Twenty-five thousand dollars can seem like a sizable salary--until taxes, union dues, pension payments, and other unavoidables chew off their considerable portions. What’s left must somehow subsidize everything from rent and food to entertainment and savings. Whether it’s your first year teaching or fifth, creating a workable financial strategy may be one of the most challenging lesson plans you’ll have to come up with.
Dawn Carmel is one young teacher who is finding out that wise money management is difficult, but not impossible. By setting realistic goals, establishing a budget, and carefully handling her money the 25-year-old is learning to not only survive, but also to thrive on a total income of $25,000.
Like most people, thought, Dawn’s financial plan could benefit from fine tuning. Teacher Magazine asked Laura Adams, a certified financial planner and former teacher in Princeton, N.J., to meet with Dawn to review her budget and lifestyle. As Adams writes below, she found a smart, sensible woman who knows the things she wants in life--and who is doing almost everything right to get them. Her story and Adams’s financial recommendations follow.
Most of Dawn Carmel’s day-today financial decisions are based on a simple principle: Don’t spend what you don’t have. And after her first two major career decisions, it’s clear that, for a while at least, she won’t have as much to spend as other young professionals. “People tried to discourage me from going into teaching because of the money and the hard work,” says Dawn. “But I’d rather be happy in what I’m doing, and I love working with kids.”
Her decision to teach 3rd grade at Hurffville Elementary School in Washington Township, N.J., also affected her financial status: The school district pays beginning teachers $5,000 less than does a neighboring district she could have picked. But Dawn believes that “when you’re making a long-term commitment to a school, you want to be sure it’s a good fit.” She loved Hurffville because the staff seemed supportive and friendly, and the small-town atmosphere reminded her of her hometown, Linwood, N.J. Hurffville’s proximity to both Philadelphia and Atlantic City, N.J., was also appealing.
Because she worked for several years before putting herself through college, Dawn is a little older than the average beginning teacher. Those factors made her better prepared to manage her salary than most recent graduates. Still, Dawn has had to make some hard choices this year.
Her starting annual salary is $22,000. She tutors a 5th grader in spelling to bring in an additional $20 a week, and, based on previous experience, she plans to earn about $2,400 next summer as a waitress in Atlantic City, bringing her total annual income to $25,000. She nets $795 in her biweekly paycheck from a gross of $1,100. Taxes take about 21 percent of her pay, while insurance, union dues, and a mandatory pension contribution make up most of the remaining deductions.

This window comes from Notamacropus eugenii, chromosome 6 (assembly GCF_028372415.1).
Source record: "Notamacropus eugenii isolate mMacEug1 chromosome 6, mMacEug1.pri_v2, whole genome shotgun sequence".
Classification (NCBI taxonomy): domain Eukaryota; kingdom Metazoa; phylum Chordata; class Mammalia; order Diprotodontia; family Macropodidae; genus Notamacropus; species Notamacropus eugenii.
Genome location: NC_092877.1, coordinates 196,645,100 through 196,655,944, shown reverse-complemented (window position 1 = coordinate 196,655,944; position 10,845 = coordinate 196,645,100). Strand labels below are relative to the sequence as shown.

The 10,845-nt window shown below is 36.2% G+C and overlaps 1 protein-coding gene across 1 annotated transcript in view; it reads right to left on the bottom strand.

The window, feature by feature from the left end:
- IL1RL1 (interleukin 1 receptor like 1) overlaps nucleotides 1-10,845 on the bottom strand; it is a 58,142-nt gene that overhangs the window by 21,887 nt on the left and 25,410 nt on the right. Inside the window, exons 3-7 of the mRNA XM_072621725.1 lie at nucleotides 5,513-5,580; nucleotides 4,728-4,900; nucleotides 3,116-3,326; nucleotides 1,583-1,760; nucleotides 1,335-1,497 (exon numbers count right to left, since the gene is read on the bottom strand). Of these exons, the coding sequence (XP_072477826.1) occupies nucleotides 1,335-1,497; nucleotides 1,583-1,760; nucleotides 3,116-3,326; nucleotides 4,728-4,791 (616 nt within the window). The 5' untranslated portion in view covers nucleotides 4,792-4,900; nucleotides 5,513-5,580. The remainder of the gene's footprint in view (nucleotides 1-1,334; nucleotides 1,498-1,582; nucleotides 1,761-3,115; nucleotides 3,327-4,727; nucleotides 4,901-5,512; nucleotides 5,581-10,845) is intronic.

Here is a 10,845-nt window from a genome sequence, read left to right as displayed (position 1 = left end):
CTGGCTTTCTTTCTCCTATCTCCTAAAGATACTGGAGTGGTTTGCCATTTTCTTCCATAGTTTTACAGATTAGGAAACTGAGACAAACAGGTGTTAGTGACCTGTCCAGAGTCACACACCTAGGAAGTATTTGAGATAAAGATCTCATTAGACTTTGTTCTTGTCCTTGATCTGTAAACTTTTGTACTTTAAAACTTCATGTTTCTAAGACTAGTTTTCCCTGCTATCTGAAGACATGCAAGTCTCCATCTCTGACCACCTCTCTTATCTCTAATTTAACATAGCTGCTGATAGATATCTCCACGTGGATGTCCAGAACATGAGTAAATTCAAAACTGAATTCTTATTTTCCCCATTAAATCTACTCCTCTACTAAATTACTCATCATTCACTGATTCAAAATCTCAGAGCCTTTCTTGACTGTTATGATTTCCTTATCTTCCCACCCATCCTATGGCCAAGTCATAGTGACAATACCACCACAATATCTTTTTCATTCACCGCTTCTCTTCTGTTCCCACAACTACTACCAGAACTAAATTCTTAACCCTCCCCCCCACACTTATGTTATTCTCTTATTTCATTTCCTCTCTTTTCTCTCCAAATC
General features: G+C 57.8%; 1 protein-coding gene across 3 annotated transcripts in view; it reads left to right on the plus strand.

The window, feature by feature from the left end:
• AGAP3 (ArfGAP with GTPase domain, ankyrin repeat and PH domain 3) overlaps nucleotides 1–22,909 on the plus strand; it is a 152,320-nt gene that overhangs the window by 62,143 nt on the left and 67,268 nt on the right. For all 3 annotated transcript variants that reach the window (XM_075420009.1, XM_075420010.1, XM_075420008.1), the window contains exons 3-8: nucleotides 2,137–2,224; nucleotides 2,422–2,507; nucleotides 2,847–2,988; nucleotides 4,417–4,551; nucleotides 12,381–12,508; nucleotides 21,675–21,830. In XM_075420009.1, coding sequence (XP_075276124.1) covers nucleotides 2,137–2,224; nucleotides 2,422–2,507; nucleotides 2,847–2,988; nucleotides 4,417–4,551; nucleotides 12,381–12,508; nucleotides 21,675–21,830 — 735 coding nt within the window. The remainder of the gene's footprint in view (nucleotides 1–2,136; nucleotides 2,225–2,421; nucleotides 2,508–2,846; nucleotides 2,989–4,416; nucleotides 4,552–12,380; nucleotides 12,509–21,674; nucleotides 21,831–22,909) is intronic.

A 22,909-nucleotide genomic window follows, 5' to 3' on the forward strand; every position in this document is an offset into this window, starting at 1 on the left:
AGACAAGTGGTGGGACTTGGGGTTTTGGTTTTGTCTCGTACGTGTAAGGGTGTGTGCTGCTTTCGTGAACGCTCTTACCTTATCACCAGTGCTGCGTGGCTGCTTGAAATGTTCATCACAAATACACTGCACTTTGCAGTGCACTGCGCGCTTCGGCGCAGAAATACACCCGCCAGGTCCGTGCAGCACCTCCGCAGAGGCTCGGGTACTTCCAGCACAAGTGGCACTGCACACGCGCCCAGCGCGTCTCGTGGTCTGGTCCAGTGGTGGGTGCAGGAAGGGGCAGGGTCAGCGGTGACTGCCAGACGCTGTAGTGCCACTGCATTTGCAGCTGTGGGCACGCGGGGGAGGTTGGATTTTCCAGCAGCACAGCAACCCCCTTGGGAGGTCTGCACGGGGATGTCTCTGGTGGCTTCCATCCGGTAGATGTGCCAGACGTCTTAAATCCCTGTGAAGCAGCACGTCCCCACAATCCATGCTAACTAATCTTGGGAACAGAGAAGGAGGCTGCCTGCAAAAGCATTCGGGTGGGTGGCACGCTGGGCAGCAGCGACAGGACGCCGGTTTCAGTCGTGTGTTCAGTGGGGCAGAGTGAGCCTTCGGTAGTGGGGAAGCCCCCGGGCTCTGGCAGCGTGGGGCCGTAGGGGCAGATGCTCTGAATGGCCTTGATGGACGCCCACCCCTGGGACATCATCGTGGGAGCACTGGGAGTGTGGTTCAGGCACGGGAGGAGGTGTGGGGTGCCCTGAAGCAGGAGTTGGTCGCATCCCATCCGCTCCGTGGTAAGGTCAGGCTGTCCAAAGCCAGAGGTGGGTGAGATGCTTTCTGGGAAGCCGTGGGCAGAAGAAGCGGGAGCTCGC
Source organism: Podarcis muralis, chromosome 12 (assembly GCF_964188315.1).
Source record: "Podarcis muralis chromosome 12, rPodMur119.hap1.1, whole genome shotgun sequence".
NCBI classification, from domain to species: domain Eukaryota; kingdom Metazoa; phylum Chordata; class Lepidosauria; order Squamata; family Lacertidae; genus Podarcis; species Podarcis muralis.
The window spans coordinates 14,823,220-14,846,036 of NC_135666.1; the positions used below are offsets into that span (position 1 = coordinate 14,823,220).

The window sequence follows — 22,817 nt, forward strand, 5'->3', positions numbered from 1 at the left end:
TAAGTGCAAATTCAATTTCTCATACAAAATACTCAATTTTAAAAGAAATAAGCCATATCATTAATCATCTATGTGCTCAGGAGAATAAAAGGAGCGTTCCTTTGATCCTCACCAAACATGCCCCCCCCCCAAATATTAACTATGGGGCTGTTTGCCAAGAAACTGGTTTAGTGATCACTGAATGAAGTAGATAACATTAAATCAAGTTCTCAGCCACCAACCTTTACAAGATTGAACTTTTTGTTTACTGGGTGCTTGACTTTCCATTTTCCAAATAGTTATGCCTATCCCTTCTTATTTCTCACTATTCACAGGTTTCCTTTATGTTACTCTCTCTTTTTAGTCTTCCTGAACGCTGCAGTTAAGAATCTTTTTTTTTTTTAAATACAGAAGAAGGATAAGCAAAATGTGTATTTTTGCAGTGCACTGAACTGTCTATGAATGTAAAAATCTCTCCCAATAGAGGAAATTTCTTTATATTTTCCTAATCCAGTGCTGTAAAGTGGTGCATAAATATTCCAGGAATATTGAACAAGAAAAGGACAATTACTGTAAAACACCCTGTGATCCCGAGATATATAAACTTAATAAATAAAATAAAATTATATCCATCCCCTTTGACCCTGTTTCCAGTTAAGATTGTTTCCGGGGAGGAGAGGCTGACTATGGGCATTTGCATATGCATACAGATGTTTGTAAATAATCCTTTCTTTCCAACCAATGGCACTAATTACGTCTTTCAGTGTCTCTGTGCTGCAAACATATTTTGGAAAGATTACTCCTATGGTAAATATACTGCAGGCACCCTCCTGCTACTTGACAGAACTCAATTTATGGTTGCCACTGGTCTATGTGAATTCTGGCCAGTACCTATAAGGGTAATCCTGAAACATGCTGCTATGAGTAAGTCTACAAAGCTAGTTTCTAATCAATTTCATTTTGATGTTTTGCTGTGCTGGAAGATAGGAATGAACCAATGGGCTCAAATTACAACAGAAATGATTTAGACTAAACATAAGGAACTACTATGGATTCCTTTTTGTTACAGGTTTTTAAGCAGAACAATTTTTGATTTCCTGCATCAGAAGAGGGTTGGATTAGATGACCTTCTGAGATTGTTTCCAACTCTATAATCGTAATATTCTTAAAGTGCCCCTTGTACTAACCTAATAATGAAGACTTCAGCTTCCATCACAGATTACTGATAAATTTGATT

Her only elected deduction is a $25 contribution to a tax-sheltered annuity. Not only will this $500 annual contribution save her $75 or more on income taxes, but it also shows that Dawn realizes the need to save for retirement, even at her age. (She picked a Great Western annuity, splitting her contributions between a money market and a fixed-income fund. Because the annuity is a long-term investment with tax penalties for early withdrawal, Dawn should consider investing most of her contributions in the stock fund within the annuity, which over her career could outperform the fixed-income choices.)
Despite the frugality she has learned from years of living on a limited budget, Dawn, like most young professionals, is living from paycheck to paycheck. In her case, $11,000 of student-loan and credit-card debt has piled up, and getting this debt paid off has become her top priority. “People think that because I have so much debt I can’t handle money,” Dawn says, “but I had no choice because I wanted to go to college.”
The sixth of seven children, only Dawn and her older sister, who is also a teacher, are college graduates. Both women had little financial help throughout. Dawn received only a $2,000 student loan and a $3,000 loan from her stepfather, both of which she is still paying off. Her $6,000 of credit-card debt was amassed not through clothing or recreation sprees, but from covering books and other college expenses. She’s proud that she hasn’t used her cards in a year and won’t until all her debts are paid.
Despite the monetary toll of her undergraduate degree, Dawn plans to return this summer to Glassboro State College to start earning a master’s degree in special education. She knows that the extra credentials are crucial for advancing up the district’s salary schedule. Because she hopes to one day work with deaf children, she has also begun taking a sign-language class.
Dawn has other professional goals, including achieving tenure in her district, and perhaps one day opening a summer day-care center. But her financial story is also influenced by her personal goals: getting married, buying a home, and raising a family.
On April 11, one of Dawn’s dreams will be realized when she marries Charles Heil of the United States Navy. Chuck, assigned to the U.S.S. Ainsworth in Norfolk, Va., will be at sea for months at a time. The couple’s wedding plans show how smart financial decisions can also be creative and fun: Because Dawn and Chuck can’t afford to invite their large families and many friends to their wedding, they’ll elope (with their parents’ knowledge) to Jamaica and will be married on the beach--complete with champagne, flowers, and videotaped “album.”